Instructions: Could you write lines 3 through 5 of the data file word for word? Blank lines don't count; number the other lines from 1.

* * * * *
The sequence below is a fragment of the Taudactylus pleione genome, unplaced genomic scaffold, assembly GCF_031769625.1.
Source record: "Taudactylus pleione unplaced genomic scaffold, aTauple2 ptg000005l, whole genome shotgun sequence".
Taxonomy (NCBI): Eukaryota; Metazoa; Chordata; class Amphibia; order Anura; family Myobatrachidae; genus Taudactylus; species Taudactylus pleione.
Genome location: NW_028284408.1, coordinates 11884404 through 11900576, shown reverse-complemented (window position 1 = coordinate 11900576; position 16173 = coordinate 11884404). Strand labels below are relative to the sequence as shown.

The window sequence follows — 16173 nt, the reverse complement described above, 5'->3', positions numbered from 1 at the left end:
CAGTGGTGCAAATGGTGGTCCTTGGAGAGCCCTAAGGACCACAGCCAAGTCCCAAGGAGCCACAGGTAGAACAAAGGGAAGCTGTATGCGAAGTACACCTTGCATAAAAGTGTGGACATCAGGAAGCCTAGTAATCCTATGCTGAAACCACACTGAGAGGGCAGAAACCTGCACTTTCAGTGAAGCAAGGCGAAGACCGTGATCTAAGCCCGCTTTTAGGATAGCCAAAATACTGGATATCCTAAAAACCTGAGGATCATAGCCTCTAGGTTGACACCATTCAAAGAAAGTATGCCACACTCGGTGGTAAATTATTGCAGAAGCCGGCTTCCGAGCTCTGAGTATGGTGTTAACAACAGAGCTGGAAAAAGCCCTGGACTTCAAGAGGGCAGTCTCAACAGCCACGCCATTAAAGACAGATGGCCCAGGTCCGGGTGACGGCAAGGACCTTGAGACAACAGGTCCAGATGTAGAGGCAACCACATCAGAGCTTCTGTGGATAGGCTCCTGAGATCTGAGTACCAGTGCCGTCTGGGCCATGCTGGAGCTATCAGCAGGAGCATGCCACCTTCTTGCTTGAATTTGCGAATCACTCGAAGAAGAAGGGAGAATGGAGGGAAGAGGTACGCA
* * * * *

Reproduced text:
Taxonomy (NCBI): Eukaryota; Metazoa; Chordata; class Amphibia; order Anura; family Myobatrachidae; genus Taudactylus; species Taudactylus pleione.
Genome location: NW_028284408.1, coordinates 11884404 through 11900576, shown reverse-complemented (window position 1 = coordinate 11900576; position 16173 = coordinate 11884404). Strand labels below are relative to the sequence as shown.

The window sequence follows — 16173 nt, the reverse complement described above, 5'->3', positions numbered from 1 at the left end: